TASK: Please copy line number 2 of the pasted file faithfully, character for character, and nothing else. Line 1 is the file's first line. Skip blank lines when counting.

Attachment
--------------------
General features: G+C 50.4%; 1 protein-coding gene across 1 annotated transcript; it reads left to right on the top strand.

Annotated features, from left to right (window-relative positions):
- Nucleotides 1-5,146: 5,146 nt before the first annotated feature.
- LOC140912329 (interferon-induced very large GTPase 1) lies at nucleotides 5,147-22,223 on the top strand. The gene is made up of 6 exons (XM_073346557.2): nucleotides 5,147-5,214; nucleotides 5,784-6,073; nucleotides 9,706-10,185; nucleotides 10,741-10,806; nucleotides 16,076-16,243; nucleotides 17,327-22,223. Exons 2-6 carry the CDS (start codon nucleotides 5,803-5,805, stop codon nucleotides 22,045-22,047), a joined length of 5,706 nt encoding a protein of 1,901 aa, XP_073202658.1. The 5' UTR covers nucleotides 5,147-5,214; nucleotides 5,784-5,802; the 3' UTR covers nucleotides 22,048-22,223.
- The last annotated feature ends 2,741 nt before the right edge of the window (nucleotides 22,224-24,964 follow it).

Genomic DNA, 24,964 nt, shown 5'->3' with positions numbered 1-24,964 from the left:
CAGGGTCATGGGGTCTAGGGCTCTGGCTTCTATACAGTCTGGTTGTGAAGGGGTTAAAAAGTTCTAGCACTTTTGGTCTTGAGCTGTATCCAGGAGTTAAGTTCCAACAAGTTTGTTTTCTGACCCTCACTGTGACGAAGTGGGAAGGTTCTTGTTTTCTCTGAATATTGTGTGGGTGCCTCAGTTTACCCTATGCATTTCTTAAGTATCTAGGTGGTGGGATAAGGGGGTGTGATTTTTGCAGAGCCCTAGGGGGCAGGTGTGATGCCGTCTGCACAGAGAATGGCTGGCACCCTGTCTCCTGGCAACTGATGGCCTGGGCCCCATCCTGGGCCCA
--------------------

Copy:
Annotated features, from left to right (window-relative positions):